As was customary in earlier crafts, the manufacturing know-how was passed on confidentially so that the secrets of the trade and the often long years of experience would not fall into the hands of competitors. Thus, in the myth of Wieland, the blacksmith in the Thidreks saga, the trade secrets are passed on in pictures. According to it, the blacksmith feeds iron filings mixed with wheat meal to geese and makes a new, even sharper sword from the dung. The metal had absorbed nitrogen from the goose droppings. In the modern language of blacksmiths, this is hardening by nitriding. Similarly, it can be understood that the swords were hardened in blood, among other things, because the organic components of carbon and nitrogen correspond to the surface hardening of carbo-nitriding. "Damascus steel" or "Damascus" for short, the fire-welded folded laminated steel, probably got its name after the city of Damascus in Asia Minor, where there were important workshops for this weapon steel or where the valuable material was traded. In the history of mankind, blacksmiths were part of the armament industry. If one wanted to conquer a conquered country in the long run, just this professional group was led into foreign countries to break the resistance. We already read this in the Bible about the king of Babylon: "From all Jerusalem he carried off all the nobles and all the men fit for military service, including all the blacksmiths and locksmiths." (2 Kgs 24:14-16). A monastery blacksmith store cannot be an armor store! Therefore, we have developed a special damask profile in our workshop. Based on the mythical fascination of the material, we develop utility and jewelry objects that elevate the ordinariness of the object into a special dimension. The focus is on the unique product, its wonderful radiance and the iridescent surface structure - the trademark of genuine, fire-welded damascus steel. P. Abraham OSB Head of the Königsmünster Forge, Meschede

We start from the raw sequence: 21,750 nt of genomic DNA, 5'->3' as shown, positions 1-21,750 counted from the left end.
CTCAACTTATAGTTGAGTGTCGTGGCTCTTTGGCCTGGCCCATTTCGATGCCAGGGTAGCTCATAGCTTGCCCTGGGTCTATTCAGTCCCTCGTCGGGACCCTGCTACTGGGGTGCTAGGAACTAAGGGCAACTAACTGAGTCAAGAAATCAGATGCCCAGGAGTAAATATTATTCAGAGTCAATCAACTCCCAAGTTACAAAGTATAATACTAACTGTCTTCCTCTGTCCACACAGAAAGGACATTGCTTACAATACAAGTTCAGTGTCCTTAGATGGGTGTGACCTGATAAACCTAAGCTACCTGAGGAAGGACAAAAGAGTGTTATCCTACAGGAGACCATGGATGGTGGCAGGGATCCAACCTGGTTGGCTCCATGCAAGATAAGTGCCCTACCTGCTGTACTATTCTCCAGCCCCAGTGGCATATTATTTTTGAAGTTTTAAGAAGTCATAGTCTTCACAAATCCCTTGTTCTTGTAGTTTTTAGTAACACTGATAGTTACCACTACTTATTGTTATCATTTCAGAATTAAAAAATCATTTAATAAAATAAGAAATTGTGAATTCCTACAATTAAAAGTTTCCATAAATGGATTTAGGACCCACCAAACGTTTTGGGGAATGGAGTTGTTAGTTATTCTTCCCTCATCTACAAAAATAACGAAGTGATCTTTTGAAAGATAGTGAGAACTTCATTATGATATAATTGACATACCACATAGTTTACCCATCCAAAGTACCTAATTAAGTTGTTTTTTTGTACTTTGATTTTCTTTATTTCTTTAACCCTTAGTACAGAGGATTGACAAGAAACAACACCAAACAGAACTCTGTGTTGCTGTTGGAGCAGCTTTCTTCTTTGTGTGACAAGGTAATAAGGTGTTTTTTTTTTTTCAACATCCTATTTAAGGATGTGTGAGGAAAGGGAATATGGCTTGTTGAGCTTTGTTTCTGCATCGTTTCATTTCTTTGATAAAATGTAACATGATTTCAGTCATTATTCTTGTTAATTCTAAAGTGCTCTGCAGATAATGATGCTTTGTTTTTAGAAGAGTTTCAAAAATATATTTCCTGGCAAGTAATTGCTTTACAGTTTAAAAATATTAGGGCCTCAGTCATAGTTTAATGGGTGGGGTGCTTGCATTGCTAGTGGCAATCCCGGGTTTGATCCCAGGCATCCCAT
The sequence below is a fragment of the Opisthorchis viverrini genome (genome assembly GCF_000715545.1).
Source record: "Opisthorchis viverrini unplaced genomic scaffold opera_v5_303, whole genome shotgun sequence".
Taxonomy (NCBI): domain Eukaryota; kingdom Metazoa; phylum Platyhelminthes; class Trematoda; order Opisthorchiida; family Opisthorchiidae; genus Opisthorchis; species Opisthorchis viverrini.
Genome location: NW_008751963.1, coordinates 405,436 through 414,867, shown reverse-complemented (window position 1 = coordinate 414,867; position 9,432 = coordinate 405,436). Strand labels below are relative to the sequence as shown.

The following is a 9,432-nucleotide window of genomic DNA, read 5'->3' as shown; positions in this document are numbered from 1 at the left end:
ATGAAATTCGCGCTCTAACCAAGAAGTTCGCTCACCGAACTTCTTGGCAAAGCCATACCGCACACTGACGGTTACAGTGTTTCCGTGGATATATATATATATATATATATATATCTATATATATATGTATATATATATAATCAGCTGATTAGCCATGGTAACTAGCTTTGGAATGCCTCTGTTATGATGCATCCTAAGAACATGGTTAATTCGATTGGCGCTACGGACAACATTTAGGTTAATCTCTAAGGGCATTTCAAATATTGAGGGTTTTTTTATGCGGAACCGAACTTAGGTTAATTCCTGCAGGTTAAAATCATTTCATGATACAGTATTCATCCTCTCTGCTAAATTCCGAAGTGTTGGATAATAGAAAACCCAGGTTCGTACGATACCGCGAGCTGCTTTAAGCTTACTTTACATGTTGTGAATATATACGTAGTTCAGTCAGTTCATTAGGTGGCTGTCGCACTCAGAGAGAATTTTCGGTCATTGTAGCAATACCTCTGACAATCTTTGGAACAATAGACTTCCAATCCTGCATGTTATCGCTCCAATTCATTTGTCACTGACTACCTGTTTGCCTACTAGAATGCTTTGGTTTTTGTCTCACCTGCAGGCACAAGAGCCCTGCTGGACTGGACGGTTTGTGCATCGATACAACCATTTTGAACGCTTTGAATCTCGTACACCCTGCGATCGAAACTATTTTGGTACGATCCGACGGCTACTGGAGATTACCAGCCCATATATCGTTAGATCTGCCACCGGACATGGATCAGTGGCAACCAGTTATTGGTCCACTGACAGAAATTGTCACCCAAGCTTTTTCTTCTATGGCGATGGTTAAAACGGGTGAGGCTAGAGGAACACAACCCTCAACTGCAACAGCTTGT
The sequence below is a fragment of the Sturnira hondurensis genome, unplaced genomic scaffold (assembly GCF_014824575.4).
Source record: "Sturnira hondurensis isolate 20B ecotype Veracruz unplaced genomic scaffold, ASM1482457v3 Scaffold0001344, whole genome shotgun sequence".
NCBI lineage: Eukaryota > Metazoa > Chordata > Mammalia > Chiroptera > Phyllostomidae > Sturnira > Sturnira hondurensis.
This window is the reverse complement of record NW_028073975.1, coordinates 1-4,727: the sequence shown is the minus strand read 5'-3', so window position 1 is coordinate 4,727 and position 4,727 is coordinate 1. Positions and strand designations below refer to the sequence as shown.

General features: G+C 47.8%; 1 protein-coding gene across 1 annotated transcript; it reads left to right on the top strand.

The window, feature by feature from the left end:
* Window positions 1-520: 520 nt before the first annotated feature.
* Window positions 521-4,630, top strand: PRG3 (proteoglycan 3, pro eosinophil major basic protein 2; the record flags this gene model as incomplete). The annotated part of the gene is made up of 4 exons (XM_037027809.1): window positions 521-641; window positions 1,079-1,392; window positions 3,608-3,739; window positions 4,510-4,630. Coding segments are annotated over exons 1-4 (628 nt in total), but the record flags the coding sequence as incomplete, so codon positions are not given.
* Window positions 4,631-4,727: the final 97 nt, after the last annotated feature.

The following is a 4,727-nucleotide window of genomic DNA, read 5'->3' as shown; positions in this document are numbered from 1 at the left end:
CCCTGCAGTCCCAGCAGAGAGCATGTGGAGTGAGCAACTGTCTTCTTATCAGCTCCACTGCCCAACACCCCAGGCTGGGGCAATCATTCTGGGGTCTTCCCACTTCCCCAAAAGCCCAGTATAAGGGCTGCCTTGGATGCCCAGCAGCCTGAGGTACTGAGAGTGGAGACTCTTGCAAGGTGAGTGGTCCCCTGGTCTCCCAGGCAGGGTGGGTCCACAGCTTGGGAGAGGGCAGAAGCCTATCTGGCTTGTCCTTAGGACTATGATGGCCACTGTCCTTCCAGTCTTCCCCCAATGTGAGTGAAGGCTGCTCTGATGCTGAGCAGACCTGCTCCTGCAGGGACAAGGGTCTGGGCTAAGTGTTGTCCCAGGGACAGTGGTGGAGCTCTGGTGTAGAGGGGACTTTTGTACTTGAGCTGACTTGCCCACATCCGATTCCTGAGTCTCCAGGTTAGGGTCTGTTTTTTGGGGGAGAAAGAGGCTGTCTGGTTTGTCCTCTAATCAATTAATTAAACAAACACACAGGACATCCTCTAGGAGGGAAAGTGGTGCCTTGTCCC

Damascus steel consists of different types of steel. What looks completely the same from the outside is distinguished on the basis of different material properties. In general, damascus steel consists of soft and hard steels. Which steels can be welded is the product of a long series of research and trial and error.
Damascus is a composite steel at the atomic level. The strength of the bond is shown, among other things, by the fact that the material can be further forged plastically without breaking away from each other. The welded stack of layers is twisted into a spiral in the red-hot state. This creates the expressive pattern of torsion damask.
To fix the weld package, the various flat steels are welded together at the ends to form a tight package. In the past, it was wrapped with iron wire, but today we use electric welding.
Once the base material has been welded as a material, the next step is to shape the material into the form of the object. Different techniques can be used depending on the size of the series and the complexity of the final shape.
This technique prevents breaking apart in the forge fire and guarantees the lively but uniform structure.
Damascus is an extraordinarily tough and hard material, as the properties of the basic steels indicate.
Now comes the actual process of forging. The different steels are compressed by powerful hammer blows, and the surface oxides spray out of the layer pack like sparks. Whereas the first mechanical hammers used to be driven by water power, we now have an air hammer built in 1958.
Careful final polishing with chalk gives the damask its unforgettable shimmer; the pattern comes out clearly in the surface. Even if industrially sintered, stainless products are offered under the name "Damasteel", real, fire-welded Damast will always tarnish and require careful maintenance.